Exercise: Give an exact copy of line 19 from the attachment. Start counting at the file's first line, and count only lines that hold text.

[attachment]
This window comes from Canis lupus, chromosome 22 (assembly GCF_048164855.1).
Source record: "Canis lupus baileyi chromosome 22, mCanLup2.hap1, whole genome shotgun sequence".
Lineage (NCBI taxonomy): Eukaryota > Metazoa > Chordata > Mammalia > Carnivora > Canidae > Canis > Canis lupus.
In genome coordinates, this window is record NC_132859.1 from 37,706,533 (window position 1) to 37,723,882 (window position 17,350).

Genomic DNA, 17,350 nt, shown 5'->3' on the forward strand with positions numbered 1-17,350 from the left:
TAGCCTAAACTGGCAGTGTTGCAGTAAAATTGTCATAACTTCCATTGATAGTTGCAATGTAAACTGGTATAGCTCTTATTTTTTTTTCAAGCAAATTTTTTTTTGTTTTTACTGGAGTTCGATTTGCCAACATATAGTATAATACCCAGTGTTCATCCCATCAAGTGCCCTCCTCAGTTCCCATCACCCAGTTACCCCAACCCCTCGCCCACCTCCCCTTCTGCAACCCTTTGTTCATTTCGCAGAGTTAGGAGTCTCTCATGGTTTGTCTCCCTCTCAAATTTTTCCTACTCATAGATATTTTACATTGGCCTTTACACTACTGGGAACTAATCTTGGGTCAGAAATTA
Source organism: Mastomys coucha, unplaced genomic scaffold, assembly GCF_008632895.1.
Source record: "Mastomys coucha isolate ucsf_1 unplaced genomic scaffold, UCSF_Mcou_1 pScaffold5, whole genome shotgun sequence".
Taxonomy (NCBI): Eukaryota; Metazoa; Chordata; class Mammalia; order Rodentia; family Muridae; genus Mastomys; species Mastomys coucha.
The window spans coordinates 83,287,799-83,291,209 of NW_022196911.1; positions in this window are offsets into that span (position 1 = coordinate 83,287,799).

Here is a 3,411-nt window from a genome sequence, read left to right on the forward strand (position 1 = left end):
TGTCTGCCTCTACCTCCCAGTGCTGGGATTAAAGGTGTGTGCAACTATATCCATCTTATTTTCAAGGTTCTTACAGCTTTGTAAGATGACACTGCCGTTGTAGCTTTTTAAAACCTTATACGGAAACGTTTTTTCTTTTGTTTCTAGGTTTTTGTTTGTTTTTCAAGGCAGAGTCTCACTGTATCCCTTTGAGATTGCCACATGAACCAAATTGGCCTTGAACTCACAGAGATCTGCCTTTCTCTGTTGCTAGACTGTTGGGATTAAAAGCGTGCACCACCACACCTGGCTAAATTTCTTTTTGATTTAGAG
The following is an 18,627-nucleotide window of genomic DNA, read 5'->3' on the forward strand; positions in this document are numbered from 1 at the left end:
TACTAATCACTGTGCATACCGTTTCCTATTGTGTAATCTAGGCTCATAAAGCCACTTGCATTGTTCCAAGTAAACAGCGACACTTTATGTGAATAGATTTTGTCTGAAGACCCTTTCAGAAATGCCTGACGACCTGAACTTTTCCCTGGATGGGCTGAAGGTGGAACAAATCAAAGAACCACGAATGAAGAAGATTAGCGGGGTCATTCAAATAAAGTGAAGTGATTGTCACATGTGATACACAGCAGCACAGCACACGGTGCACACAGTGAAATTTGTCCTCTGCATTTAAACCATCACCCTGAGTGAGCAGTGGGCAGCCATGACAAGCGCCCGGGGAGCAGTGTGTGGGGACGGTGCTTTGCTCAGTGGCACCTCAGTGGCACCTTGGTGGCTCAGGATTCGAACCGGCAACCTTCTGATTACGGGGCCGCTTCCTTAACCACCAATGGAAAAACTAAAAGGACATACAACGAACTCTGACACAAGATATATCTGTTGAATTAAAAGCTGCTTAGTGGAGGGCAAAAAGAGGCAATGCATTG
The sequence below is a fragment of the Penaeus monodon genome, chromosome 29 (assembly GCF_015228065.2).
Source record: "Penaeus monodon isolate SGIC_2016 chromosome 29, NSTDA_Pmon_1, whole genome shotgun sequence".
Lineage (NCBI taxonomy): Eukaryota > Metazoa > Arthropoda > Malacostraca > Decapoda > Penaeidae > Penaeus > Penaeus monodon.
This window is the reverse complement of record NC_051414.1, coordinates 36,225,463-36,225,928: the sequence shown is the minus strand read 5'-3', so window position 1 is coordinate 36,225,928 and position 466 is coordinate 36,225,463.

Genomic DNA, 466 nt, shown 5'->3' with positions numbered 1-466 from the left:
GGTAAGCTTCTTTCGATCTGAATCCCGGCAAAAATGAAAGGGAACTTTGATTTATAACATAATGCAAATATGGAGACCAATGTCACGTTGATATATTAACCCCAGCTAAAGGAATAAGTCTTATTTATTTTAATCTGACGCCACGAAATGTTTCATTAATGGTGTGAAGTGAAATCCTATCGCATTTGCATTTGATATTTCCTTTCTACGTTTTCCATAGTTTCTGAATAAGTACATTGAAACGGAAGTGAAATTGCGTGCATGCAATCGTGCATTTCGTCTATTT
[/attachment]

Genomic DNA, 466 nt, shown 5'->3' with positions numbered 1-466 from the left: